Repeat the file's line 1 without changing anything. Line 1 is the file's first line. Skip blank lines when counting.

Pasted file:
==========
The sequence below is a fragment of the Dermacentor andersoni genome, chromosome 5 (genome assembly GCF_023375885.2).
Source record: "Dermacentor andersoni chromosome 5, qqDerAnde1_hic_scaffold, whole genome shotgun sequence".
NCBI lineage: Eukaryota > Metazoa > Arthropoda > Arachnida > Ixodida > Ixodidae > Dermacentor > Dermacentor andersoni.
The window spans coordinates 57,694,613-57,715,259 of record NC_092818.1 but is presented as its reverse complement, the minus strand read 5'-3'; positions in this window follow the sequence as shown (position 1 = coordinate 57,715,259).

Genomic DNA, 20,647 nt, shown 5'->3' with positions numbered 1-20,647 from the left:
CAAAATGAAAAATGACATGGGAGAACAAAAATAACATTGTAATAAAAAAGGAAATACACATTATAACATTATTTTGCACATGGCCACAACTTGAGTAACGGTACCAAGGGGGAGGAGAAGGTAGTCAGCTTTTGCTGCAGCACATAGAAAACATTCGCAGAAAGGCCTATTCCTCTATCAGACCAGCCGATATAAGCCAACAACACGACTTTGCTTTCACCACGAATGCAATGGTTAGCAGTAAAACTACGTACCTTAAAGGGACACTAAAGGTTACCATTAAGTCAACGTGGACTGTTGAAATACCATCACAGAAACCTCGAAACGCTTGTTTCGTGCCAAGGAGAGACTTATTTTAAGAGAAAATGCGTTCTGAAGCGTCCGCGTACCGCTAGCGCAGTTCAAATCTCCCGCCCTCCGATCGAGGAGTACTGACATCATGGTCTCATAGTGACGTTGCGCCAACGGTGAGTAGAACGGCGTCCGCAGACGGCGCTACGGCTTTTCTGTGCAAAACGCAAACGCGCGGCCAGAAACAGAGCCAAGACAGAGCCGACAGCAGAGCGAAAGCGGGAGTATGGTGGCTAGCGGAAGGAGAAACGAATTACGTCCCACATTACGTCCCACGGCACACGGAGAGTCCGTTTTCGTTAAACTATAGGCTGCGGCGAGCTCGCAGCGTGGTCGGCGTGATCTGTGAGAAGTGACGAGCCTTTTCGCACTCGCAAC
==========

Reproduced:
The sequence below is a fragment of the Dermacentor andersoni genome, chromosome 5 (genome assembly GCF_023375885.2).